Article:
SpaceX Promises NASA Manned Commercial Flight Test for April 2019

NASA recently announced the names of team members who will conduct the first manned tests of the new SpaceX and Boeing space capsules. The structures should be explored when launching commercial flights to the International Space Station (ISS) in the Commercial Crew Program. After some delay, the Elon Musk space company now announces experimental astronaut flights for April 2019.

Forecast is more optimistic than the latest US government estimate

SpaceX and Boeing have been working to certify their spacecraft for years. Boeing recently suffered a setback with its CST-100 Starliner capsule after the capsule hydrazine engines leaked in the burn test. The company says it has fixed the problem, but it will need further analysis - and this has caused, say, a lengthening of the schedule.

The ratings with Dragon 2 from SpaceX were better. CEO Elon Musk and COO Gwynne Shotwell have ensured that the schedule continues to be met to the letter and an unmanned flight to the ISS is scheduled for November this year, as the crew is confirmed for April 2019.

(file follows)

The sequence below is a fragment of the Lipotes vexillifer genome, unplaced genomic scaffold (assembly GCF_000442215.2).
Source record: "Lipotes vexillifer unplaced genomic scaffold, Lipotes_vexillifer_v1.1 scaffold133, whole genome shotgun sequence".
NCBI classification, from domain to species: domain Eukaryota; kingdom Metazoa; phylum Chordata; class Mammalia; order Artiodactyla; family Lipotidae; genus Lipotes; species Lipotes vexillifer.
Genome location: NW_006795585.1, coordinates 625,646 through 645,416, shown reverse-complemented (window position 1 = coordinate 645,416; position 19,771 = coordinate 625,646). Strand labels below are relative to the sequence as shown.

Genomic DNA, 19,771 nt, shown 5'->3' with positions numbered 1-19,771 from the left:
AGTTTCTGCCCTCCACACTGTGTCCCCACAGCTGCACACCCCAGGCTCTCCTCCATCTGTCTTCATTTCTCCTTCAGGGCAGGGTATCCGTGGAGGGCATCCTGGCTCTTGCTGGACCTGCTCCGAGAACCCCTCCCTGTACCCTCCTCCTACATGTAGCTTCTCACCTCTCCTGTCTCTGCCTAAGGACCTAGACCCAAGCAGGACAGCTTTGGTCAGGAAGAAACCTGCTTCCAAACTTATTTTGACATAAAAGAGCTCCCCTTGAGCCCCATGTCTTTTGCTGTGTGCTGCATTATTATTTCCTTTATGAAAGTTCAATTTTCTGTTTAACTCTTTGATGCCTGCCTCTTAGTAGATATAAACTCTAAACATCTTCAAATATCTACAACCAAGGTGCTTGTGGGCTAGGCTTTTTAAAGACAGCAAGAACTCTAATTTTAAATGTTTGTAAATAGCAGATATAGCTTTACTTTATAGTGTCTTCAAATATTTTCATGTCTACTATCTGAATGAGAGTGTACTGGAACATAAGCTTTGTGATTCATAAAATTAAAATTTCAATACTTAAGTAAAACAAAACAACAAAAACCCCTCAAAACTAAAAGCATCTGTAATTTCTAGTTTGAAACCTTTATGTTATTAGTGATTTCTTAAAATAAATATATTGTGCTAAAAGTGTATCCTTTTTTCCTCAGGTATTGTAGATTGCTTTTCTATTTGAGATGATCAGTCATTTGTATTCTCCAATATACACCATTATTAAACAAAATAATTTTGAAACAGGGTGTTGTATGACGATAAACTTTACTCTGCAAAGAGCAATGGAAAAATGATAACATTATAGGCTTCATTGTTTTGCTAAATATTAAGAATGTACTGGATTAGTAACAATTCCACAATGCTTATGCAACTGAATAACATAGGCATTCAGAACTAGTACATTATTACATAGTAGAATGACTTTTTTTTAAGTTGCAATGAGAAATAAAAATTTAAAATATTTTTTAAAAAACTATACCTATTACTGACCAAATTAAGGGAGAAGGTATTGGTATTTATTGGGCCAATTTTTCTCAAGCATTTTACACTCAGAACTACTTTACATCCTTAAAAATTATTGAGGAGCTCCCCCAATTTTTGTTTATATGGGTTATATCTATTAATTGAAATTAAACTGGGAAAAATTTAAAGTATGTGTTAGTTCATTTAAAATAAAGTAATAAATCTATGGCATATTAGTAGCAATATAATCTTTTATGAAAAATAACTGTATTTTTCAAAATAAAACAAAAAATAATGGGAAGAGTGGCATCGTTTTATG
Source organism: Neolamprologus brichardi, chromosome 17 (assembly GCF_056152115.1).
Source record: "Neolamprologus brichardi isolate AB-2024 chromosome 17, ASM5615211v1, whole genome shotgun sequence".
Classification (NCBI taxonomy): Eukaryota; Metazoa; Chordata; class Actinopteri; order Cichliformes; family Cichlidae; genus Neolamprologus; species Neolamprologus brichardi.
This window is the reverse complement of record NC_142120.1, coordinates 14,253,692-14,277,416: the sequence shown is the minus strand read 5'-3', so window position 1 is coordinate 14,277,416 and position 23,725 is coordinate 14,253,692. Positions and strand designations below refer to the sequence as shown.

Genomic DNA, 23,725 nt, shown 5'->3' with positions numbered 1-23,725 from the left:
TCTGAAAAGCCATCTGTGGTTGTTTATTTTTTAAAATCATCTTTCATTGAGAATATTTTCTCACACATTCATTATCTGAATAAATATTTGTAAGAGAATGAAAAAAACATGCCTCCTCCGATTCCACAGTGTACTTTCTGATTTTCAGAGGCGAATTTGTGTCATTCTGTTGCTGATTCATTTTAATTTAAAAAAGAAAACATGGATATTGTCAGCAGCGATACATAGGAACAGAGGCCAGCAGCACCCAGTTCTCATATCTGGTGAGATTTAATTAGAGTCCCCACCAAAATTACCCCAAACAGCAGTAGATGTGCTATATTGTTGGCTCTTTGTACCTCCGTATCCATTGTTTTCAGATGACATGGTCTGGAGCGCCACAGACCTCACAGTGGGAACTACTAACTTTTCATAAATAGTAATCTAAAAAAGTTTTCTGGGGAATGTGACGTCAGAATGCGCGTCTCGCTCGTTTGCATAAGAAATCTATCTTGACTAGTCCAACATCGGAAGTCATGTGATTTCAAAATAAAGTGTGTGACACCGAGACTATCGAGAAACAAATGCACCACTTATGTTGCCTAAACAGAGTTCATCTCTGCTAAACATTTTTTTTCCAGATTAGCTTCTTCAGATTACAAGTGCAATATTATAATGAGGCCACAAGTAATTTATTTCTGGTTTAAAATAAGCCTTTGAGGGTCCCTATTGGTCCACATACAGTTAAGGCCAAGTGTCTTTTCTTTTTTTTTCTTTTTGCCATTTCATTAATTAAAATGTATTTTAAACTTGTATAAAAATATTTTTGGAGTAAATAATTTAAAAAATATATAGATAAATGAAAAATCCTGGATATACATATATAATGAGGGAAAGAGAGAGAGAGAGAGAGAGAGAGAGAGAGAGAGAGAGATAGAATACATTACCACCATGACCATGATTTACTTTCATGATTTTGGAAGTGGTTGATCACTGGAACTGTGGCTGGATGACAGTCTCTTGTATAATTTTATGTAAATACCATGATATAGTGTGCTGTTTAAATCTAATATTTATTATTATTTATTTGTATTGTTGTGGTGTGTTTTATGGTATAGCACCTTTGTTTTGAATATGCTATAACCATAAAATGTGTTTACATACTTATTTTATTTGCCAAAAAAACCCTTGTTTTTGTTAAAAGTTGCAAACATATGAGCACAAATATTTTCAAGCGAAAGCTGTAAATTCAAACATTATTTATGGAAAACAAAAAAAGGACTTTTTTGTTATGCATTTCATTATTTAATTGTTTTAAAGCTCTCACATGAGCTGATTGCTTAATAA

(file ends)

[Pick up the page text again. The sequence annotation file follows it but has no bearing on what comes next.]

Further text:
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This information actually goes against the latest US government forecast. The Government Accountability Office (GAO) released in July an unheard analysis of Boeing or SpaceX manned flights in 2019. Both Dragon 2 and CST-100 Starliner were estimated to be ready by August 2020 only.

NASA wants to speed up flights because it could be without ISS access in 2019

Anyway, the news comes at a good time for NASA, which is looking forward to using the Commercial Crew Program. Since the end of the Space Shuttle program on July 8, 2011, Americans have relied on purchased seats on Soyuz rocket-powered Russian ships - costing $ 80 million a trip to the ISS.

NASA's last purchase of Soyuz vehicles is scheduled for late 2019 and it bets on SpaceX and Boeing projects to continue its space exploration plans for years to come. Delays beyond next season could mean precious time for the US space agency's calendar.